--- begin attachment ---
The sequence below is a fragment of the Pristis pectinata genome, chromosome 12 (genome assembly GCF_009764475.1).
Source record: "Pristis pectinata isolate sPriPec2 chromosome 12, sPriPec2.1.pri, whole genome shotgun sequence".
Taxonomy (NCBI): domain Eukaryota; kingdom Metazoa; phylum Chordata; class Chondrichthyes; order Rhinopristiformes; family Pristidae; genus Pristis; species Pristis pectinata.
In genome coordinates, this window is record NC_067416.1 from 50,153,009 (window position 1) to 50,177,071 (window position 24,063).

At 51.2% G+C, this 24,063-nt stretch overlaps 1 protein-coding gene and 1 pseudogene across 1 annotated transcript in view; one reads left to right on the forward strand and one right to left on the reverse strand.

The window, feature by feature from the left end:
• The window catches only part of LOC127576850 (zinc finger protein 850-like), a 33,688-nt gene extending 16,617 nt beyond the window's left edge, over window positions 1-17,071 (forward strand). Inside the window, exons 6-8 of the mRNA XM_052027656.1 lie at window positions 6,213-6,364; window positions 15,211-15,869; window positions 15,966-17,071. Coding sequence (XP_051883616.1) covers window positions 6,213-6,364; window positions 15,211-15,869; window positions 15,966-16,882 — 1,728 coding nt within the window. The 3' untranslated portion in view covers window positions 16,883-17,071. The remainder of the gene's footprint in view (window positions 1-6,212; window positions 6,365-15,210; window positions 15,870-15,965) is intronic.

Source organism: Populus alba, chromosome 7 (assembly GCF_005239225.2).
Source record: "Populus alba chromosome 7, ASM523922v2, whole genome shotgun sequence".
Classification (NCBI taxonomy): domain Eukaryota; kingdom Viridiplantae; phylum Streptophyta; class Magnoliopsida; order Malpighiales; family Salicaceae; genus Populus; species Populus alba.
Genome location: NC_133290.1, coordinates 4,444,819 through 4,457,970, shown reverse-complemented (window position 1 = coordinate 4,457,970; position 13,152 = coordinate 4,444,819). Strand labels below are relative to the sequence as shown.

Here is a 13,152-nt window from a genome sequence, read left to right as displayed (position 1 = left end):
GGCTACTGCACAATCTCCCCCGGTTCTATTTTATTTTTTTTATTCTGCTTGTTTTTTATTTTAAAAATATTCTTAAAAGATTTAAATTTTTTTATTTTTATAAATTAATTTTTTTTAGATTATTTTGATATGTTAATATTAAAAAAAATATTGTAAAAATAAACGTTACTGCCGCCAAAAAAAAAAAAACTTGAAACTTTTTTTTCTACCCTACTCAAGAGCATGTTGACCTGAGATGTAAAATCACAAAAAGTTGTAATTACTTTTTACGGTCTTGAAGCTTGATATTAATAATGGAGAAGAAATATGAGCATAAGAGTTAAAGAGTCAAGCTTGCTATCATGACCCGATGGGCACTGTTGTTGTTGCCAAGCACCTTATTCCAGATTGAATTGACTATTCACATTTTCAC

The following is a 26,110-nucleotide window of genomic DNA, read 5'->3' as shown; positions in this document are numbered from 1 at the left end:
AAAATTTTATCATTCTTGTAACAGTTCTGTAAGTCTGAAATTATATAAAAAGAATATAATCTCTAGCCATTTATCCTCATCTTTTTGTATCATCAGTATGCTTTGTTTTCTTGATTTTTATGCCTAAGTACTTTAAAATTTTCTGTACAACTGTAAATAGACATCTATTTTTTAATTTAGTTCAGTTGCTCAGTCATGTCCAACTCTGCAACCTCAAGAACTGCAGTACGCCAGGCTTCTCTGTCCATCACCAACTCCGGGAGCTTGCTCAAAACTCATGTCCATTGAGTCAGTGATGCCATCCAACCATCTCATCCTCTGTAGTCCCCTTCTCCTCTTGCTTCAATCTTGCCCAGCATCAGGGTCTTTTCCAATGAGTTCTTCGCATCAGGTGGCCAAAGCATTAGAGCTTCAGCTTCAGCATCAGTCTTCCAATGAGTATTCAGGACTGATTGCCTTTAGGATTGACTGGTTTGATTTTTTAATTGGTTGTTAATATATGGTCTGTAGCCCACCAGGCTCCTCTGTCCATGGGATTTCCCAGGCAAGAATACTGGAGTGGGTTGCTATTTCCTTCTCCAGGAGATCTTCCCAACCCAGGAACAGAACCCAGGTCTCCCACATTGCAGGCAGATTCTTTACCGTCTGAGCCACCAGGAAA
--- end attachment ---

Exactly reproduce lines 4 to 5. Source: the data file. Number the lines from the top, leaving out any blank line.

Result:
In genome coordinates, this window is record NC_067416.1 from 50,153,009 (window position 1) to 50,177,071 (window position 24,063).

At 51.2% G+C, this 24,063-nt stretch overlaps 1 protein-coding gene and 1 pseudogene across 1 annotated transcript in view; one reads left to right on the forward strand and one right to left on the reverse strand.